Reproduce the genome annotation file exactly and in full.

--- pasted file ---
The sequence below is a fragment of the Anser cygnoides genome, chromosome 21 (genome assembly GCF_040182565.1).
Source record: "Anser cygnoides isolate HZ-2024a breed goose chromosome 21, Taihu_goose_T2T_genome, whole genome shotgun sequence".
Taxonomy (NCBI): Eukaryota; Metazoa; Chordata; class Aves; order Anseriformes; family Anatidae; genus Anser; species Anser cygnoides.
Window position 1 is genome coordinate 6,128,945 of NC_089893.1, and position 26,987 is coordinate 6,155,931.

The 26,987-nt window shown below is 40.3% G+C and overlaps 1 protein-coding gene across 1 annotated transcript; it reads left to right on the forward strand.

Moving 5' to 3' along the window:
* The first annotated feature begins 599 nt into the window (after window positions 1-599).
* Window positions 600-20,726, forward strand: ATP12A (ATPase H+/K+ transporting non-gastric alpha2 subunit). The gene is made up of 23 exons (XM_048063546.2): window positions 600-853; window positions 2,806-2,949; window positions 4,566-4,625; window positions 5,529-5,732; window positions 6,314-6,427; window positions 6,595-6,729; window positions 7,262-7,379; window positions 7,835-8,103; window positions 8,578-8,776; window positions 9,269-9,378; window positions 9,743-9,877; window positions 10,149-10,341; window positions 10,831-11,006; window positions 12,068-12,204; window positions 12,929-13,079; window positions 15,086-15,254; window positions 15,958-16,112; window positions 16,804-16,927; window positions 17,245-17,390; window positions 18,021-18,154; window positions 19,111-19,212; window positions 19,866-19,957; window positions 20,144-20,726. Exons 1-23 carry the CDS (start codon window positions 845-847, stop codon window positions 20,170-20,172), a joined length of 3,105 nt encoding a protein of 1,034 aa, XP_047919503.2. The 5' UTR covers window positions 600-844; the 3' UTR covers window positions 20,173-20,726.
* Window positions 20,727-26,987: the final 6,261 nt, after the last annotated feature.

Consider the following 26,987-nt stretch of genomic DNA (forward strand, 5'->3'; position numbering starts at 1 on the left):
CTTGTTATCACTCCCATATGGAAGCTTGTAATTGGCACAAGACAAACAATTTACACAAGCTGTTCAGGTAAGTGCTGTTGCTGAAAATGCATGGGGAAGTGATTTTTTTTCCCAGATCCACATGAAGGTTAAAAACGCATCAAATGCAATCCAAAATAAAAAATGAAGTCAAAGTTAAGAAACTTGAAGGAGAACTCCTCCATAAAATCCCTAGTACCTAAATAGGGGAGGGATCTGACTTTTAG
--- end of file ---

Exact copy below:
The sequence below is a fragment of the Anser cygnoides genome, chromosome 21 (genome assembly GCF_040182565.1).
Source record: "Anser cygnoides isolate HZ-2024a breed goose chromosome 21, Taihu_goose_T2T_genome, whole genome shotgun sequence".
Taxonomy (NCBI): Eukaryota; Metazoa; Chordata; class Aves; order Anseriformes; family Anatidae; genus Anser; species Anser cygnoides.
Window position 1 is genome coordinate 6,128,945 of NC_089893.1, and position 26,987 is coordinate 6,155,931.

The 26,987-nt window shown below is 40.3% G+C and overlaps 1 protein-coding gene across 1 annotated transcript; it reads left to right on the forward strand.

Moving 5' to 3' along the window:
* The first annotated feature begins 599 nt into the window (after window positions 1-599).
* Window positions 600-20,726, forward strand: ATP12A (ATPase H+/K+ transporting non-gastric alpha2 subunit). The gene is made up of 23 exons (XM_048063546.2): window positions 600-853; window positions 2,806-2,949; window positions 4,566-4,625; window positions 5,529-5,732; window positions 6,314-6,427; window positions 6,595-6,729; window positions 7,262-7,379; window positions 7,835-8,103; window positions 8,578-8,776; window positions 9,269-9,378; window positions 9,743-9,877; window positions 10,149-10,341; window positions 10,831-11,006; window positions 12,068-12,204; window positions 12,929-13,079; window positions 15,086-15,254; window positions 15,958-16,112; window positions 16,804-16,927; window positions 17,245-17,390; window positions 18,021-18,154; window positions 19,111-19,212; window positions 19,866-19,957; window positions 20,144-20,726. Exons 1-23 carry the CDS (start codon window positions 845-847, stop codon window positions 20,170-20,172), a joined length of 3,105 nt encoding a protein of 1,034 aa, XP_047919503.2. The 5' UTR covers window positions 600-844; the 3' UTR covers window positions 20,173-20,726.
* Window positions 20,727-26,987: the final 6,261 nt, after the last annotated feature.

Consider the following 26,987-nt stretch of genomic DNA (forward strand, 5'->3'; position numbering starts at 1 on the left):
CTTGTTATCACTCCCATATGGAAGCTTGTAATTGGCACAAGACAAACAATTTACACAAGCTGTTCAGGTAAGTGCTGTTGCTGAAAATGCATGGGGAAGTGATTTTTTTTCCCAGATCCACATGAAGGTTAAAAACGCATCAAATGCAATCCAAAATAAAAAATGAAGTCAAAGTTAAGAAACTTGAAGGAGAACTCCTCCATAAAATCCCTAGTACCTAAATAGGGGAGGGATCTGACTTTTAG